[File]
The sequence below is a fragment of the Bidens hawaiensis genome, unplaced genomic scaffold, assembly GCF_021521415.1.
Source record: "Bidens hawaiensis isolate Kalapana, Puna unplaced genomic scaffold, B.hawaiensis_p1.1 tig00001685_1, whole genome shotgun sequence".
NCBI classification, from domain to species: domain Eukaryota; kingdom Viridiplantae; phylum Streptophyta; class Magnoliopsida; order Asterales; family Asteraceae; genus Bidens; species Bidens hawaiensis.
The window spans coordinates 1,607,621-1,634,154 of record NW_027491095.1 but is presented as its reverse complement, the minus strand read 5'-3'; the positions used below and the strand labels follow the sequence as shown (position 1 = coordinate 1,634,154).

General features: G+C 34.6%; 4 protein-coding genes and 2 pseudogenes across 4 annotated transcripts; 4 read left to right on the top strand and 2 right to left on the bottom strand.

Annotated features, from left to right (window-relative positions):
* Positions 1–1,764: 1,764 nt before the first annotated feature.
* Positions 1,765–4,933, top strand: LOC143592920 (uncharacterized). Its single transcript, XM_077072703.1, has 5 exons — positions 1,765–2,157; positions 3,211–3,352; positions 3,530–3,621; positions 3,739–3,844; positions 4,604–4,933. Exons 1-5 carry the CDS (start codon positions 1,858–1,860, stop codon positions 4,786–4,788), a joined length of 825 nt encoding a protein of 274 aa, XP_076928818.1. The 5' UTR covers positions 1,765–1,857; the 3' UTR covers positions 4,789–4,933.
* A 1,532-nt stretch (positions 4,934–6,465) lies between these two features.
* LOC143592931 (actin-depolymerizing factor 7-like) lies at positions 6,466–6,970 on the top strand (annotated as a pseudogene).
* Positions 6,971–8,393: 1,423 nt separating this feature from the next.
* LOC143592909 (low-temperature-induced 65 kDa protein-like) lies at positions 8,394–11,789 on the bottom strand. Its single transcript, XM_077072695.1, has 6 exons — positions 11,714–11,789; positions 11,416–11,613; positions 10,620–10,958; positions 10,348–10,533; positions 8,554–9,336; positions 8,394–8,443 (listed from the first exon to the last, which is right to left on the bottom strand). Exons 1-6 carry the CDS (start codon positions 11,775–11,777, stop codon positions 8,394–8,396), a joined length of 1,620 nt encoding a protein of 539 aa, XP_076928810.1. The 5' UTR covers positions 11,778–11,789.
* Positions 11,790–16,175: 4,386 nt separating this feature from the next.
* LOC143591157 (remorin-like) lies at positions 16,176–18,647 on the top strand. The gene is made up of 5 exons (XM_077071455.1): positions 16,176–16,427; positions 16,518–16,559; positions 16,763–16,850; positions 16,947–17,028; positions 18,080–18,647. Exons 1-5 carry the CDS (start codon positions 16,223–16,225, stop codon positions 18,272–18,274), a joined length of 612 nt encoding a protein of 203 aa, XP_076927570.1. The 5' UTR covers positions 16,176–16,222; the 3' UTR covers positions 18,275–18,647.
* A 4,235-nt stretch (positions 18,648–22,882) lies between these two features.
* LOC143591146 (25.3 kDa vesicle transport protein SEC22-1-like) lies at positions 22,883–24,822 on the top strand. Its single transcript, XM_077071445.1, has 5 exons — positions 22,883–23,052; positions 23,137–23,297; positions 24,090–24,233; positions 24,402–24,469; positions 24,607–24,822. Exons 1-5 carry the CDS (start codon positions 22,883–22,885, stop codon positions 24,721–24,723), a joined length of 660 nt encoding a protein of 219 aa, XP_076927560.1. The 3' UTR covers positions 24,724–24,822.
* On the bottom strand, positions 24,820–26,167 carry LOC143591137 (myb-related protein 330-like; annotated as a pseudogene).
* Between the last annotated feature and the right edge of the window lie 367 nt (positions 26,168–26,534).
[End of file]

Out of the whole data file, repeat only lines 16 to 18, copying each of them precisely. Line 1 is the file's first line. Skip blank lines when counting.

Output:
* LOC143591146 (25.3 kDa vesicle transport protein SEC22-1-like) lies at positions 22,883–24,822 on the top strand. Its single transcript, XM_077071445.1, has 5 exons — positions 22,883–23,052; positions 23,137–23,297; positions 24,090–24,233; positions 24,402–24,469; positions 24,607–24,822. Exons 1-5 carry the CDS (start codon positions 22,883–22,885, stop codon positions 24,721–24,723), a joined length of 660 nt encoding a protein of 219 aa, XP_076927560.1. The 3' UTR covers positions 24,724–24,822.
* On the bottom strand, positions 24,820–26,167 carry LOC143591137 (myb-related protein 330-like; annotated as a pseudogene).
* Between the last annotated feature and the right edge of the window lie 367 nt (positions 26,168–26,534).